BWW Blog: Lessons from Sweat
Before this all happened ("before this all happened"-a phrase now almost as tiring as "in these difficult times...") I was an assistant stage manager on my college's production of Lynn Nottage's Pulitzer Prize-winning play Sweat. The play was supposed to run after spring break-a break that we never came back from. We left our play where it sat, our dorm rooms like museum exhibits. Sensing the mounting stakes, we threw together an open dress rehearsal, desperate to get the play in front of an audience just once.
The play follows racial and economic tensions in a working-class Pennsylvania town not dissimilar from the one in which we all attend school. The community of the play was like many of our hometowns-casually ignorant and unwilling to accept change. In a way, Sweat opened my eyes to the extent of injustice and wrongdoing in our country. More importantly, however, Sweat taught me to recognize my privilege rather than deny it-to use it as a constructive ally rather than a bystander.
Now, over two months after Sweat was supposed to be performed, it feels more relevant than ever. Systemic injustices can no longer be ignored; they have been rightfully pushed to the forefront of American culture. With nothing to do except look at social media and the news all day, public outcry has become more effective and sweeping by the minute. Discomfort is key. Without criticism, without dissent, without putting those who should be scrutinized in the hot seat, there will never be change. That is the best way to make a difference.
My favorite type of theatre is the kind that does exactly that-a performance that delivers a gut-punch to the audience and leaves them uneasy in their velvet seats. You see it all the time: when the mob enters to lynch Tom Robinson in To Kill a Mockingbird, when Moritz utters his final "so dark..." in Spring Awakening, and when Jason refuses to let Oscar leave the bar in Sweat. These moments are not cheap, shocking plot points but rather breath-stealing, time-freezing junctures in their stories. Art is a weapon. The ability to make an audience feel something-whether it be discomfort, anger, or grief-is the ability to make a difference in the world. The audience leaves that theater to ruminate on what they just experienced and apply it to their lives.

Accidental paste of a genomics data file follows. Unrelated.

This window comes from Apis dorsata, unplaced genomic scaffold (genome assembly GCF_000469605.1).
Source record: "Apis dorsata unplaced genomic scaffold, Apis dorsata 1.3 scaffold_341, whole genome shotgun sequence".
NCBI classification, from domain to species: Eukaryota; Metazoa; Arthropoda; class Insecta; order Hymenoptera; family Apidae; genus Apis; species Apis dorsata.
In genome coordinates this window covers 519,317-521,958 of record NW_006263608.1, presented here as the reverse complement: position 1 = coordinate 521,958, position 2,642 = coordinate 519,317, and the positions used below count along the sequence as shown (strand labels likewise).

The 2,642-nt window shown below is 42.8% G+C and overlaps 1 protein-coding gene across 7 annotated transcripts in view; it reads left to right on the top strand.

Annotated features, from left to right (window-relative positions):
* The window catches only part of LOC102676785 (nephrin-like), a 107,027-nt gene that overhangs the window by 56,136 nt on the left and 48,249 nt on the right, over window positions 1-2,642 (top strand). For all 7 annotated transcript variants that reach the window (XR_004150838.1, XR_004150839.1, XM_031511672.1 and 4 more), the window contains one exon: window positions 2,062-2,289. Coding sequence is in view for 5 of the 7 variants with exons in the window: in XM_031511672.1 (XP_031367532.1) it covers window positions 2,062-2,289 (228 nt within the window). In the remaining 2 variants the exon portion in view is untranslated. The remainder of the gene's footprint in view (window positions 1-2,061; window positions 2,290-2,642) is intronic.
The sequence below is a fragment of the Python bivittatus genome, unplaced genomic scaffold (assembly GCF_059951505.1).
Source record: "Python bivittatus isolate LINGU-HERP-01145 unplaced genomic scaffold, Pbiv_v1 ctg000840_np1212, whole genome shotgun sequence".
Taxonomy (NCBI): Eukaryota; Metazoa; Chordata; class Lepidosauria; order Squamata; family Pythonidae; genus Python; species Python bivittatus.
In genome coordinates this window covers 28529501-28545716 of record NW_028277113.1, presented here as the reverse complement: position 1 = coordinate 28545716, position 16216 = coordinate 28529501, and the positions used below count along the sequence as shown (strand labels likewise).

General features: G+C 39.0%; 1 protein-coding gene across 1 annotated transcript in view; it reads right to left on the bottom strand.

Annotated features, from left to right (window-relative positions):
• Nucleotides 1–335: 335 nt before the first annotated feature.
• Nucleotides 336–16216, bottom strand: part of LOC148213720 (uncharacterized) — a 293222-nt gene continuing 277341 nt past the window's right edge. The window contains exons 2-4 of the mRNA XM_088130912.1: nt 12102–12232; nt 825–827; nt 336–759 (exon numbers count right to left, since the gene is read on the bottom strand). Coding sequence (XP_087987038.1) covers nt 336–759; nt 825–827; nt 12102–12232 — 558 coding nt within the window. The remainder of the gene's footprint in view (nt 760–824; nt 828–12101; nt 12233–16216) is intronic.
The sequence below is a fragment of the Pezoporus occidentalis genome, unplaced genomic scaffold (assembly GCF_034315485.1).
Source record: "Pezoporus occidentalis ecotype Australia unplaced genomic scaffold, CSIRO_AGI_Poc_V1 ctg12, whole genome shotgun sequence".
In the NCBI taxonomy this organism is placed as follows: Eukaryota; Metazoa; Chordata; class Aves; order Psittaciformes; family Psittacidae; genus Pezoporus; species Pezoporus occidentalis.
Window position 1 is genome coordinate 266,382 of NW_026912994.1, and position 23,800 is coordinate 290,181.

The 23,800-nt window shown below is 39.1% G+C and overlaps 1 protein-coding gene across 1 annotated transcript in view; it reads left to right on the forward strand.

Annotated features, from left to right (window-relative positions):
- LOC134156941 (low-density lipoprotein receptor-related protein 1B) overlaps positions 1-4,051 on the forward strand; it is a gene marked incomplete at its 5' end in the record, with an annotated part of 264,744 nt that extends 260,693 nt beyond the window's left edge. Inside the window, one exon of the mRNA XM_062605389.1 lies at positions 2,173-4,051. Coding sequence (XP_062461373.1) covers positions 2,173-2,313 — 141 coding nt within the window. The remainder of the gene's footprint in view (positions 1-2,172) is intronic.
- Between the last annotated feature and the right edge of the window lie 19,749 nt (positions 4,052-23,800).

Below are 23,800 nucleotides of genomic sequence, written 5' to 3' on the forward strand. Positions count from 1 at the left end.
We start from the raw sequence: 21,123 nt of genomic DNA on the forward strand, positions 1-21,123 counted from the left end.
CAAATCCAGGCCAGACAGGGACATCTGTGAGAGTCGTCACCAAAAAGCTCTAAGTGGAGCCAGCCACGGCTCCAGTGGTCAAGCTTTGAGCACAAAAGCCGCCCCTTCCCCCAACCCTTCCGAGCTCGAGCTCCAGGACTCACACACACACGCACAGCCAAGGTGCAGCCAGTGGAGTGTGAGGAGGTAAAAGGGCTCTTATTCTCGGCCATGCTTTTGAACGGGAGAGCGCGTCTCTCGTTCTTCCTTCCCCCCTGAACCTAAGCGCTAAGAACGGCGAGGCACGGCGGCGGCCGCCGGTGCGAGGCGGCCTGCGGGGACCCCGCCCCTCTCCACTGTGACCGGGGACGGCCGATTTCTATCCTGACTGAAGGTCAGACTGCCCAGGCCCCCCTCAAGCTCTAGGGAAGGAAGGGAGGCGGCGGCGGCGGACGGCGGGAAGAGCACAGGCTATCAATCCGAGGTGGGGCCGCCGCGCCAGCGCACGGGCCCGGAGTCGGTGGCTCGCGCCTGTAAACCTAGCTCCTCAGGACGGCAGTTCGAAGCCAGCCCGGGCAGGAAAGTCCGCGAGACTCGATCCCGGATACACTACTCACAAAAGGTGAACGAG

The thing about a play like Sweat is that it presents all sides but does not ask you to universally sympathize. Some characters, despite all of their explaining and bargaining, are just plain wrong at the end of the day. Some characters refuse to change, while others desperately wish they could rewrite the past. Subtle prejudices remain and a brutal attack occurs. Sweat never suggests that everyone was right or justified, but rather that justifications can often masquerade as righteousness. Sweat does not hold back, and in times like these, it should not.